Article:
Would you like to know what it means to be a caregiver?
It means always…ALWAYS putting them first.
Tonight is not about me.
Tonight is not about my journey, or those around me…at least not in regards to ALS.
Tonight is about her.
Her bravery, her strength. Her beauty and love that shines through her eyes and her smile.
She tells me I am the courageous one, but I wonder if she ever stops long enough to look in the mirror. She is battling something she has little control over. The only choice she has is follow the doctor’s orders…and pray.
And still, she keeps moving…one foot in front of the other. She keeps pushing forward and she keeps fighting.
They have drugged her and cut into her body. They have poisoned her, day after day… and still, she keeps pushing forward. They give her statistics and case studies, and long tedious answers about the latest therapies, and percentages… and still, she keeps pushing forward.
She usually hides behind her wit and her charm. Her smile and her charisma. But tonight, she shared a piece of her soul.
I can’t take any credit for it, I wish I could. Because when people show up, and are real, and jump up and down and say,
“Hello world, look at me!”
they shine brighter than any star. And she has always had a presence about her, the kind of natural charm that most women envy and men desire. But tonight, she stood up, and shone bright for all the world to see.
I am not moved to tears often and this one left me rocked to my core.
Kristina ~ I am so incredibly grateful you are in my life. You are all that any woman aspires to be. You are brilliant and kind, and you show grit and determination when others would have buckled by now. Trust me, telling your story is not vulnerable. It is gut-wrenching…and it is beautiful.
The world needs more women with your strength and your grace.
I can only hope to one day shine as brightly as you do…
Here is just a small piece of her story…
How do you get through two radiation treatments in one day? Two spa treatments, of course!
That’s the positive side. Here’s the ugly side.
One week and a half left, if my skin can take it. If my mental health can take it. They said radiation makes you tired.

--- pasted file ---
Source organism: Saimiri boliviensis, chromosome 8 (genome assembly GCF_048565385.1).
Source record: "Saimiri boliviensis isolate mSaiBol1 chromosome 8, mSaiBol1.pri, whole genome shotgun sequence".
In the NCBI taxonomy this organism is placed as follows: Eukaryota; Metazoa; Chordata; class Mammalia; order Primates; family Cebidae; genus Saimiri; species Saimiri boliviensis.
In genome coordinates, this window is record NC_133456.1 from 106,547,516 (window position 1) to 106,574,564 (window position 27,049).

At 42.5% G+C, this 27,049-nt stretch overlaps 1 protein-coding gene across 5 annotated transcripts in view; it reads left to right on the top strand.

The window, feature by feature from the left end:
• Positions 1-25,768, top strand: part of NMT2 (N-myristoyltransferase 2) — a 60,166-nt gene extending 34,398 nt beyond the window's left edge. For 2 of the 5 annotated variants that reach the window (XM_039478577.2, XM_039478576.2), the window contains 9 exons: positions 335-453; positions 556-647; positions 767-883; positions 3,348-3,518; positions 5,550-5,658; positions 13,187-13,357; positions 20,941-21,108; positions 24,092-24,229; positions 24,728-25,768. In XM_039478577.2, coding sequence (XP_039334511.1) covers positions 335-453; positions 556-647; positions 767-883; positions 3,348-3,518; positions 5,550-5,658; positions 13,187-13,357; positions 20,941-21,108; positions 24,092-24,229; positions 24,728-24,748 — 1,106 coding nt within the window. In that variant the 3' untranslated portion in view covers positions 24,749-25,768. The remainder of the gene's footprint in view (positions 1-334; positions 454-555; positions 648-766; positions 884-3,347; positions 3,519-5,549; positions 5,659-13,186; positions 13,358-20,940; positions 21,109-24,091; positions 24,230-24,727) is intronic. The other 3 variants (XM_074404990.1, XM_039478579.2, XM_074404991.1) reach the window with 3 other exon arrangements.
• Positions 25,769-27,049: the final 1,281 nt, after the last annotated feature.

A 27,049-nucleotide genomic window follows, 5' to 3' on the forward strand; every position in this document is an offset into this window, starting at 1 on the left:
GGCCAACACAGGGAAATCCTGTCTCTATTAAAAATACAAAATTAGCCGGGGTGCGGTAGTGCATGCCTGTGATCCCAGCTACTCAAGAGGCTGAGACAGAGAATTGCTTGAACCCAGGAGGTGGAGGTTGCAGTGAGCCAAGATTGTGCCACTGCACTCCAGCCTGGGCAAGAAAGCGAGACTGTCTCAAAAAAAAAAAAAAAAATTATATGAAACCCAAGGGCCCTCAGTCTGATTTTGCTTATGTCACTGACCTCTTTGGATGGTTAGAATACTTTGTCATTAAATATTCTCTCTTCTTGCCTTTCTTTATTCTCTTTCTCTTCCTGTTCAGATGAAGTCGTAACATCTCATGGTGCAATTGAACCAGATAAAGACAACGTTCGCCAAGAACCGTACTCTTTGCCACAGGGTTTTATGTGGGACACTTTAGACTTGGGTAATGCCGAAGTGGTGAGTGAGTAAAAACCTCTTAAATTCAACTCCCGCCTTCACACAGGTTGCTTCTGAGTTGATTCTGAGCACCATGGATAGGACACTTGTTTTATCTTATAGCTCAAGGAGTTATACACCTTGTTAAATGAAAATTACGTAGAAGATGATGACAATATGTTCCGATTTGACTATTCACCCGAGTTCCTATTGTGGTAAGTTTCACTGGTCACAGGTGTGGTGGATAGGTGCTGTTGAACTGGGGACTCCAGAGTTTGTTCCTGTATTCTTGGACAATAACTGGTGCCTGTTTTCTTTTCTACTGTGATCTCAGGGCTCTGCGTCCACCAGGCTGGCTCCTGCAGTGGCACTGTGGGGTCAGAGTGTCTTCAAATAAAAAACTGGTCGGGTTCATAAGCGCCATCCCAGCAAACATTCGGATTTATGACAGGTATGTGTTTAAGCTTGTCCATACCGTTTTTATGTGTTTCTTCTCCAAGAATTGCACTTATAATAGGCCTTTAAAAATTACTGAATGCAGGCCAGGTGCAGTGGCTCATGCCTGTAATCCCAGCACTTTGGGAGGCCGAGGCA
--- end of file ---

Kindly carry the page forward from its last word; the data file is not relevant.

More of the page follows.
There’s no physical reason. It’s definitely mental.
Every day you go in, partially disrobe and lie down on a hard table. Arms are stretched above your head, goggles on. The entire time three to four people move about the room, aligning you, adjusting you, drawing on you, radiating you.
Arms go numb from the awkward position, but you can’t move. You itch, but you can’t scratch.
“Breathe, hold it. Ok breathe. Let’s do it again. This time hit the middle of the box. Now we’re ready. Let’s go!”
And repeat multiple times.
The breath holds are challenging for me. Sometimes I wiggle my fingers so they can see in the camera that I’m about to pass out. Holding your breath pushes the heart down and out of the way of the beam. Nobody wants a radiated heart. I certainly don’t.
When I breathe, a yellow bar rises. I’m to hit the center of a green box above it. It looks like an Atari game in my goggles.
I’m frustrated when I don’t hit the precise spot they want me to hit. So frustrated that sometimes my eyes well up. When I feel the water trickle down the side of my face I get even more frustrated “Hold it together.” It’s become my inner chant.
It’s all quick. 15 to 20 minutes most days. But it seems longer.
I’m tired after. God I’m tired. Not because I do anything, but because I’m confronted with The Cancer every day. I’m confronted with my mortality every day. It’s exhausting.
I lie there, my chest ravaged and my skin so red, peeled and on fire it hurts to move. I’m exposed and it’s uncomfortable, awkward and cold.
Then I’m done. I hop off the table and wave my tingling arm. “See you all tomorrow” and I go put on my clothes.
I look in the changing room mirror examining my angry battle wounds. Who is this person? How the hell did she get here? I slather on Aquafor and off I go.
Some days I just walk out as if nothing happened. Other times I linger to dry my eyes. I’ve never fully cried there, but I’ve come close many times. I save it for when I’m alone. Instead I suck it up and tell myself “Hold it together.” It works.
I hop into an Uber and either head to the airport or to a place here in Seattle, depending on the day of the week. Sometimes I walk, if I’m close enough. I did today. I like those days. I get into my head and get closer to God.
That’s daily radiation. Although today I slipped in two glorious spa treatments … just because.
Most of my posts about this topic are generally positive. I’m not nor have I ever been comfortable being vulnerable. So I tend not to share that side. But I’m inspired by a woman who so often shows the vulnerable side and I have learned a lot through her and her honest -sometimes brutally so – insights into ALS and the journey she and her husband are on. Theresa Whitlock-Wild shows me daily that it’s ok to drop the veil, to be honest and vulnerable and then gather up the strength and continue the damn fight. Thank you T. ❤️
So this post is meant to share a little insight into my journey and the journey of so many of us who have, had and will have breast cancer.
I think about my cancer sisters who have gone through radiation before me and I want to hug them tonight. I know what misery they went through. They are warriors.
I think about all the women who will go through this after me, not just the radiation but all of it.
They don’t yet know it. But they will be warriors, too.